• I’m not sure I understand your opening question. You don’t read anywhere in my blog a suggestion that we don’t need pastors, do you? The point I am making is that pastors exist to serve a vital and critical role — one that many pastors abdicate and ignore.

      • no, the church needs a pastor as a shepherd…..but sometimes looking at that question or being forced to do without, can show what us regular people can do besides sit in the pews. To empower lay people, they need to feel like they are needed and allowed to do meaningful things.

  4. Based on what I have observed in our local church is that the Nominations and Leadership Development Committee meets only during a certain “season” in our church calendar – and that is before the scheduled Charge Conference. The said meeting has only one purpose – to make sure they can nominate new set of officers for during the Charge.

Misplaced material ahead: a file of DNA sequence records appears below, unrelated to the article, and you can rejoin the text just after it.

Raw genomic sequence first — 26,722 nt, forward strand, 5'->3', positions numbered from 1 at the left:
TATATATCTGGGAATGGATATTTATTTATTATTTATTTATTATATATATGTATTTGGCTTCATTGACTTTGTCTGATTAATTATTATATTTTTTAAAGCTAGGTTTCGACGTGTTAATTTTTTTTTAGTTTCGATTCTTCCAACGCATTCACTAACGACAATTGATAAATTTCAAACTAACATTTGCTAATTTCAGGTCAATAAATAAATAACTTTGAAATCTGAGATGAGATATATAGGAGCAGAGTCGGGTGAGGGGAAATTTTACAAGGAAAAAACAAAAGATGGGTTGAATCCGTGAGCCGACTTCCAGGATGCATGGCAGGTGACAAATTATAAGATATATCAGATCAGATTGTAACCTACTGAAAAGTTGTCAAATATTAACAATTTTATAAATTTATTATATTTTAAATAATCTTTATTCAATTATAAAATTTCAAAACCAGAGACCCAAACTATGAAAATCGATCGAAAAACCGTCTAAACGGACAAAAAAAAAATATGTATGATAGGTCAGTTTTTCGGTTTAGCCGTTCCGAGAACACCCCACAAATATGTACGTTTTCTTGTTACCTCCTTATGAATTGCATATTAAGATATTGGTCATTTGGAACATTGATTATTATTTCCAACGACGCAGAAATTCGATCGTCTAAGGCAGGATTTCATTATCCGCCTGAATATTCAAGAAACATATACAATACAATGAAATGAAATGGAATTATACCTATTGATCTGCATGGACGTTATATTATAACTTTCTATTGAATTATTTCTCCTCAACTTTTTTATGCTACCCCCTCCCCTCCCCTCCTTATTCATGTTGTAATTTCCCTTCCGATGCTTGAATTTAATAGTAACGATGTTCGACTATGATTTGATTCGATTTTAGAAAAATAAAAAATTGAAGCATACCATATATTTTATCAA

5. Thanks, Dan. I’m trying to think about what 50% of stuff I am doing now that I should set aside in the interests of what you suggest here. And I need to get a clear handle on what it means to develop lay people.

  6. All I can say, is “hello?”……where and how did these simple concepts get buried and why? We may be overeducated when we miss and leave the basic tenets of our faith. Amen.